Grace's Guide

British Industrial History

Grace's Guide is the leading source of historical information on industry and manufacturing in Britain. This web publication contains 148,162 pages of information and 233,682 images on early companies, their products and the people who designed and built them.

Mears and Stainbank

From Graces Guide

Jump to: navigation, search
1939. Bell at St. Stephen’s Anglican Church, Upper Xolobe, Transkei, South Africa. (Image 2021).

of 32 and 34, Whitechapel Road, London, E., Church Bell Founders

1865 Successor to Charles and George Mears in the Whitechapel Bell Foundry

1865 Partnership dissolved. '...the Partnership lately subsisting between me the undersigned, Robert Stainbank and George Mears, under the style or firm of Mears and Stainbank, as Bell and General Founders, at No. 267, Whitechapel-road, in the county of Middlesex, was dissolved on and from the 21st day of September instant, by notice, in writing, given by me in accordance with the terms of the partnership articles.— Dated this 25th day of September, 1865. Robt. Stainbank.'[1]

1873 Master founder was Robert Stainbank

1881 Succeeded in a libel action against Sir Edmund Beckett concerning the casting of the bell Big Ben[2]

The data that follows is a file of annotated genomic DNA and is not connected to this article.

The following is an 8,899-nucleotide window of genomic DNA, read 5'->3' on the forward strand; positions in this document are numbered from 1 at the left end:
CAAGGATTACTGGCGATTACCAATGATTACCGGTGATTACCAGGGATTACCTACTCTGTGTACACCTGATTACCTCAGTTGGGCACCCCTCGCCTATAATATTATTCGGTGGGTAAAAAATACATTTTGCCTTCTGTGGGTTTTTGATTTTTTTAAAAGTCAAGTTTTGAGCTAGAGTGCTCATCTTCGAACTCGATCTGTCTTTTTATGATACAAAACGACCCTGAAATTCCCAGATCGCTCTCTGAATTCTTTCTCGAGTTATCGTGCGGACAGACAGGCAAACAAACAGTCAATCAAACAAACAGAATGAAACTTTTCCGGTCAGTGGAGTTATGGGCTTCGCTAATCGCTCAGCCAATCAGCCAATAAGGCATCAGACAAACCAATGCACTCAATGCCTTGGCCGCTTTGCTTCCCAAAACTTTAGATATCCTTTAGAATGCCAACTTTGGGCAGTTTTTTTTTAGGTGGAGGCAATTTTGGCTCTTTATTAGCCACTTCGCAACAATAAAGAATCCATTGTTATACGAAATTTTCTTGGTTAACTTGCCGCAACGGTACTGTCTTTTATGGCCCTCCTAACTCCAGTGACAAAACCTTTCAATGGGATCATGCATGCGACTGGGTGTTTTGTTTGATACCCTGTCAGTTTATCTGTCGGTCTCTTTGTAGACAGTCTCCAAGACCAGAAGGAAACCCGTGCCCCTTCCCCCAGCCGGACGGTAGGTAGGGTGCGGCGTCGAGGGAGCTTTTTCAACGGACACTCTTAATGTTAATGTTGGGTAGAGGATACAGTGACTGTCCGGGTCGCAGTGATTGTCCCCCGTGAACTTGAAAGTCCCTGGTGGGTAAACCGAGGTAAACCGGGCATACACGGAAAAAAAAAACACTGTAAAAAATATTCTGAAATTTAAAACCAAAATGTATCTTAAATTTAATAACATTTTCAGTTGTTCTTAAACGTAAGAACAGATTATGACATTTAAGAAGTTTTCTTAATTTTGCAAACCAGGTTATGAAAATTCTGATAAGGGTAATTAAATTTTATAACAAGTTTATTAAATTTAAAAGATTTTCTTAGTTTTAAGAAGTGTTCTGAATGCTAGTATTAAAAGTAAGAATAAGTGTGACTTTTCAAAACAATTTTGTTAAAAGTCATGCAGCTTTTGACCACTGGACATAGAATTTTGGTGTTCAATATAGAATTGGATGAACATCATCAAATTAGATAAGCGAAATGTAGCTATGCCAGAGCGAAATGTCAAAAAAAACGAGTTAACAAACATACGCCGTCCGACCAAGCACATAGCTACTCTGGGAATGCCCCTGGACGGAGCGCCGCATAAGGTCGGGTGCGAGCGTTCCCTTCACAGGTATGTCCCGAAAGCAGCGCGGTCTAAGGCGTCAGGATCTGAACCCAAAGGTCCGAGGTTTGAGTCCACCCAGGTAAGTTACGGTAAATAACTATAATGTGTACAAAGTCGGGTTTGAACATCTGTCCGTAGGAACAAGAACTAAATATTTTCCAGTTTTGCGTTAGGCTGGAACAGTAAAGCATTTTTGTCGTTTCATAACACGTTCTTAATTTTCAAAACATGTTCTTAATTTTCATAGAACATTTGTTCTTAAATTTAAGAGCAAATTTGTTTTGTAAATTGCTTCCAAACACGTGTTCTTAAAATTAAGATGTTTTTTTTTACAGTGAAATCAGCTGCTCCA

1884 Principal was Alfred Lawson.

1904 Principal was Arthur Hughes.

1914 'Church Bell Founders, 32 and 34, Whitechapel Road, London, E. Established in 1570 by Robert Mot. Name of Mears introduced in 1782. Present Principal: Arthur Hughes. One of the oldest; if not the oldest firm in the trade. Founders of Bells at Windsor; Castle. Two of the earliest Bells from the foundry are still in use at Westminster Abbey, one dated 1583 and the other 1598. Premises: Removed from the North Side of Whitechapel Road to the present site on the South Side in 1738. Staff: About thirty. Business: Church Bell Founders and Bell Hangers.'

1916 Principal was Albert Arthur Hughes

See Also


Sources of Information